Monday, July 31, 2017

A Caricature

Daily Dose

From Kanban: Traditional Shop Signs of Japan, by Alan Scott Pate


"While neon may have only a hundred years of history under its gaseous belt, advertising by signage is not at all a new concept."

From the Introduction, The Neon Scramble

Sunday, July 30, 2017

A Caricature

Daily Dose

From  The Awkward Thoughts of W. Kamau Bell: Tales of a 6' 4", African American, Heterosexual, Cisgender, Left-Leaning, Asthmatic, Black and Proud Blerd, Mama's Boy, Dad, and Stand-Up Comedian, by W. Kamau Bell


 “I pointed to a Black man standing nearby and said, 'If I had said something up there on that stage today that was crazy, that Black man — even though he doesn't know me — would have pulled me aside and asked me what the fuck I was talking about. I told him that white people need to do the same thing.'”

Saturday, July 29, 2017

A Bookstore Bird

Daily Dose

From The Nigger of the Narcissus, by Joseph Conrad


"It is otherwise with the artist."

From The Introduction

Friday, July 28, 2017

A Caricature

Daily Dose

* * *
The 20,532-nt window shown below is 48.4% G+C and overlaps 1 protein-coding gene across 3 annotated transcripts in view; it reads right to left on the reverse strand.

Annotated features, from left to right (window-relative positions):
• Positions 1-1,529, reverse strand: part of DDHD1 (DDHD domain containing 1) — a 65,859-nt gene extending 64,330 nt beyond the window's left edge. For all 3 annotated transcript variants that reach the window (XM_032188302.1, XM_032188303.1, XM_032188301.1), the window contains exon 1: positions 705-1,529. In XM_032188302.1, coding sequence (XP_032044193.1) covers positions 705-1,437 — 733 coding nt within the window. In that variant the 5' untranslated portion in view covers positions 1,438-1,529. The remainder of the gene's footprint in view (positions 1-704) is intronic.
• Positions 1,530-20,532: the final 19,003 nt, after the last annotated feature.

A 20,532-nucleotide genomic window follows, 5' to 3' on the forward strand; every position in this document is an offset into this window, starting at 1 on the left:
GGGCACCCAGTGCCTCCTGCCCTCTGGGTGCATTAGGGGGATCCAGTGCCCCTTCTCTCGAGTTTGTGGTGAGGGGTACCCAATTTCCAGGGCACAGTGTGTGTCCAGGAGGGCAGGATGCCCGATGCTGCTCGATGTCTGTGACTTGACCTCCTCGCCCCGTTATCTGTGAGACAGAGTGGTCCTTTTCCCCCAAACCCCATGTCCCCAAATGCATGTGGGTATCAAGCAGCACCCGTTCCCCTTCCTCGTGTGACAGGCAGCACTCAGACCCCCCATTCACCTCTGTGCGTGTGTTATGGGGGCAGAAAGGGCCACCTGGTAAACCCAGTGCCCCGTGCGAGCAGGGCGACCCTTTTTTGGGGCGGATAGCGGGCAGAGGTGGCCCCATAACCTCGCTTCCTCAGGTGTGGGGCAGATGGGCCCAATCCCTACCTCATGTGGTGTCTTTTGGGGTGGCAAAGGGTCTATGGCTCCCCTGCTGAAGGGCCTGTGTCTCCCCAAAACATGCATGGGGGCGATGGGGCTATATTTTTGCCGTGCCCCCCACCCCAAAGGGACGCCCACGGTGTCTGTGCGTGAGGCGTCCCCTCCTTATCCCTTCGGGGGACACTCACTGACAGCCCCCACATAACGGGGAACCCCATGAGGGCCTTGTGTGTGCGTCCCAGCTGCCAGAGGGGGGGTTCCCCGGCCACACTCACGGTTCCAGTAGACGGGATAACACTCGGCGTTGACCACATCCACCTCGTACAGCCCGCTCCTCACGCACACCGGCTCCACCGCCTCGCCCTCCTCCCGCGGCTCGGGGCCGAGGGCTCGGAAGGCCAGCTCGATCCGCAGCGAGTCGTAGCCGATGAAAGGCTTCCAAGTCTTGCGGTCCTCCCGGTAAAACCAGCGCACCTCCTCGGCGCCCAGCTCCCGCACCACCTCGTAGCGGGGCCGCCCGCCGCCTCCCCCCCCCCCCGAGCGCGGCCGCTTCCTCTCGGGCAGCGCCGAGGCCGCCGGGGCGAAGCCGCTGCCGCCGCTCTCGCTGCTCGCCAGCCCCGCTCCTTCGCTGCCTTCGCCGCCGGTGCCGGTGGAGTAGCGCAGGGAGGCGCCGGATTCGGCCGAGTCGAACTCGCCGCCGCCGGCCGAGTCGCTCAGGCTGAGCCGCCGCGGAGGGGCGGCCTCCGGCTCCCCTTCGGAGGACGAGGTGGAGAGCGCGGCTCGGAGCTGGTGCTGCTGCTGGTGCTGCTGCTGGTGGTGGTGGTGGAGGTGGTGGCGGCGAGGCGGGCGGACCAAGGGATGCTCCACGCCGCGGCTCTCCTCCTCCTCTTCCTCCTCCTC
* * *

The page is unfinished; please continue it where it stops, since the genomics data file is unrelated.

From Loitering: New and Collected Essays, by Charles D'Ambrosio


"This was long ago, in a vanished world when my father was still alive.  I was standing outside his den, waiting, because when I'd knocked on his door he'd lifted a silencing finger to signal that he was in the middle of something important, some business.  So characteristic, that gesture, the air of preoccupation.  It always hurt, even though I understood that it was theater, like a frozen pose in Kabuki.  Now he's gone, gone for good, and only my memory of the gesture remains, a knot of puzzled meaning that chokes off other sympathies."

From Misreading

Thursday, July 27, 2017

A Caricature

Clerihew for the Departing Partisan


Gone is Michiko Kakutani
News uniformly considered bonnie,
Save by the few, it should be noted,
To who she remained stubbornly devoted.

Daily Dose

From Epitaph of a Small Winner, by Machado De Assis, translated by William L. Grossman


"Ah, my indiscreet and grossly ignorant beloved, it is this very capacity that makes us masters of the earth, this capacity to restore the past and thus to prove the instability of our impressions and the vanity of our affections."

From 27. Virgilias?

Wednesday, July 26, 2017

A Caricature

Clerihew for a Grand Quaker Lady


Amelia Opie
Ventured to hope the
Calls she made for emancipation
Might help to persuade a reluctant nation.

Daily Dose

From How the Irish Became White, by Noel Ignatiev


"Although there were criminals, prostitutes, and paupers among them, the population consisted largely, in the words of a contemporary journalist, of 'the immense army of proletaires which exist in every city, who live hardby in poor cabins and shanties, and whose labor supplies the profits upon which the merchant-princes and their aristocratic families subsist in luxury.'"